It is a further object of the invention to provide a retention means for maintaining the elastic stabilizing members within the recesses grooves during placement of the implant.
It is also an object of the present invention to provide an osseointegrated dental implant employing elastic stabilizing members which naturally dissolve, or biodegrade, over a period of time.
It is a further object of the present invention to provide osseointegrated dental implants with a variety of shapes of biodegradable elastic stabilizing members.
It is yet a further object of the present invention to permit the controlled release of bioactive agents or medicaments from within biodegradable polymer elements of the implant into the surrounding tissues. These and other objects of the invention will be apparent to one skilled in the art with reference to the detailed embodiments described herein.
FIG. 1 is a perspective view of one embodiment of the dental implant of the present invention.
FIGS. 2A-2C are side views showing three alternative embodiments for the stabilizing elastic members of the dental implant of the present invention.
FIGS. 3A-3C are partial cross-section views showing alternative embodiments of the elastic member retaining means of the dental implant of the present invention within a prepared tissue site. FIG. 3C also shows a tool which is used for the insertion of the dental implant into the tissue site. FIG. 3D is a partial cross-section views showing the dental implant within the tissue site with the stabilizing elastic members extended.
FIG. 4 is a partial cross-section view showing an alternative embodiment of the means for enhancing osteointegration of the dental implant.
As seen in FIG. 1, the invention provides a dental prosthesis that has an anchoring base 10 for insertion into prepared osseous tissue. The anchoring base 10 generally has a body portion 12 having a top 14, a bottom 16, and an outside surface 18, a means 20 for attaching the top 14 of said anchoring base 10 to a crown portion (not shown), a means 22 on the outside surface 18 of said anchoring base 10 for enhancing osteointegration of said tissues to said anchoring base 10, and an elastic member 32 extending outwardly from the outside surface 18 of said body portion 12 to provide a stabilizing force against said living osseus tissues. As shown in FIG. 1, an implant constructed in accordance with the invention can have more than one elastic member 32 protruding from its outside surface 18.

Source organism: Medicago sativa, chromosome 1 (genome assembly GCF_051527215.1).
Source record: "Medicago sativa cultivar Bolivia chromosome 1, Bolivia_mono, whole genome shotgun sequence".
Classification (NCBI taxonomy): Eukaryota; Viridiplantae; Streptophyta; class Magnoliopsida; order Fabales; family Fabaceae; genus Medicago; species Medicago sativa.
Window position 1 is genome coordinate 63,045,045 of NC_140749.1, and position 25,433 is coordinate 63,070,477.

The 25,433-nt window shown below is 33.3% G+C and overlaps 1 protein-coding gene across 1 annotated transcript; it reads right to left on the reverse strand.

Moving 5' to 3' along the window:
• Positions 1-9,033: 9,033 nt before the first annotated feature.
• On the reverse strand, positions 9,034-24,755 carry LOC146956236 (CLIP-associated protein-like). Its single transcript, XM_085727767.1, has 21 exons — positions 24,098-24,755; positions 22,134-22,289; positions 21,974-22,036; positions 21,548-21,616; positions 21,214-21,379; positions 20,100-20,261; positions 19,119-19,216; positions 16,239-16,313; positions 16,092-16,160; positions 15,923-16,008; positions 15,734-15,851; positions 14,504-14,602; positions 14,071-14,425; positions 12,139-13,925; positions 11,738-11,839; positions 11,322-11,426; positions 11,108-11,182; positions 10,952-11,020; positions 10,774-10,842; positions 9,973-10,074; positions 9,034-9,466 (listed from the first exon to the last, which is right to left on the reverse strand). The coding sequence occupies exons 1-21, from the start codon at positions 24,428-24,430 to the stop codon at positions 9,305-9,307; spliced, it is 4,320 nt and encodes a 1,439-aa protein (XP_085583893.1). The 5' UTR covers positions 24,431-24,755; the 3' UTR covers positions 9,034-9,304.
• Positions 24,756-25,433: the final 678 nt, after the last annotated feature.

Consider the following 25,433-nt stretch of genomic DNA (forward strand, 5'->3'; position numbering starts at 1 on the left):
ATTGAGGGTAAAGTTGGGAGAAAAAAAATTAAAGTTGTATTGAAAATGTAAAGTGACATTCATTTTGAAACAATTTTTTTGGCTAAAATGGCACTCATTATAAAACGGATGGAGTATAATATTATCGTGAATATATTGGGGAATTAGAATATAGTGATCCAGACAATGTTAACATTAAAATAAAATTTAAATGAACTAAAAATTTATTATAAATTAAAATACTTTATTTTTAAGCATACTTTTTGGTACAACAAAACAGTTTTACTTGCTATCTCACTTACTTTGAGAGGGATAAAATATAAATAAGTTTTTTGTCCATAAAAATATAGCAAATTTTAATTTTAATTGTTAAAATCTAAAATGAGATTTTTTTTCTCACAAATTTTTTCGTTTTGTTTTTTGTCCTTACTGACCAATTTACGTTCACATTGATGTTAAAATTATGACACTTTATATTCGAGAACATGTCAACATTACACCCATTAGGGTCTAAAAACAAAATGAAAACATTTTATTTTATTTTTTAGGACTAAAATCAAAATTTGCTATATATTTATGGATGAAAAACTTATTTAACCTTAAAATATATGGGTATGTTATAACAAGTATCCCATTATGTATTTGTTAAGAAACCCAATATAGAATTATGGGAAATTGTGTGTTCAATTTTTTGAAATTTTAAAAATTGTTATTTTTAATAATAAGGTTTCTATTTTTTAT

In use, the implant is inserted into the prepared site by suitable means. In a preferred embodiment, a tapered anchoring base 10 is simply pressed directly into a similarly shaped and prepared site in the maxilla or mandible until it is seated. The elastic members 32 are then deployed, if necessary, so as to bear against the sides of the prepared implant site. Subsequent steps in the surgical procedure and completion of the prosthesis are unchanged from current practice.
In the embodiment shown in FIG. 1, the means 20 for attaching the top 14 of the anchoring base 10 to the crown portion (not shown) is an opening in the top 14 of said body portion 12 adapted to attachably receive a corresponding or complimentary shaped projection on said crown portion. However, the top 14 of said body portion 12 can be threaded to receive complimentary threads on the projection on said crown portion such that said crown portion can be removably attached to said anchoring base 10.
The means 22 on the outside surface 18 of the anchoring base 10 for enhancing osteointegration of living tissues can be a variety of features, such as rings, grooves, pores, dimples, waffles, slots, etc. to facilitate microscopic bonding or macroscopic bone ingrowth.
The osteointegration enhancing means 22 on the outside surface 18 can be for example, sputtered metallic coatings (e.g., titanium) or bioactive coatings (e.g., hydroxyapatite). The implant can be generally cylindrical or tapered in vertical cross-section, or can be a blade-type or other non-circular geometries. For example, FIG. 1 shows an embodiment wherein the osteointegrating means 22 is numerous indentations on the outside surface 18 of the implant base 10, and FIG. 4 shows an alternative embodiment of the invention where the osteointegrating means 422 on the base 410 is a threaded or ribbed surface.
In the embodiment shown in FIG. 1, the anchoring base 10 can have a recess 34 in the outside surface 18 of said body portion 12 for selectively receiving said elastic member 32 therein during positioning of said body portion 12 of said dental prosthesis into said tissues. By "positioning" it is meant that the elastic member 32 may be retained in the recess 34 during the surgical procedure and for a time following the procedure to be determined by the dentist. When a plurality of elastic members 32 are used, each can have a corresponding recess 34. The recess 34 provides a space into which the elastic member 32 can be depressed or held to facilitate placement and adaptation into the tissue site with a minimum of collateral tissue damage caused by an otherwise extending elastic member 32.
The recess 34 has an upper end 36 and a lower end 38. It should be noted that the elastic member 32 can be attached to the body portion 12 within the recess 34 adjacent either the upper end 36 or the lower end 38, or may be attached to the outside surface 18 of the body portion 12 adjacent the recess 34.
As seen in FIGS. 2A-C, the elastic member 232A-C comprises a bottom end 242, a top end 244A-C and a middle portion 246A-C. In the embodiment of FIG. 2A, the bottom end 242A of the elastic member 232A is attached to the body portion 212A and the top end 244A extends outwardly from said body portion 212A. This results in a convex coronal shape to the middle portion 246A of the elastic member 232A, which resists extractive forces in addition to stabilizing the implant centrally. In another embodiment of FIG. 2B, the top end 244B of the elastic member 232B is attached to the body portion 212B and the bottom end 242B extends outwardly from the body portion 212B. This results in a convex apical shape to the middle portion 246B of the elastic member 232B, which especially resists occlusal forces. In another embodiment of FIG. 2C, either the bottom end 242C or the top end 244C of the elastic member 232C is attached to said body portion 212C, the other end being free but disposed within the recessed grove, and the middle portion 246C of the elastic member 232C extends outwardly from said body portion 212C. This results in a convex arcuate shape to the middle portion 246C of the elastic member.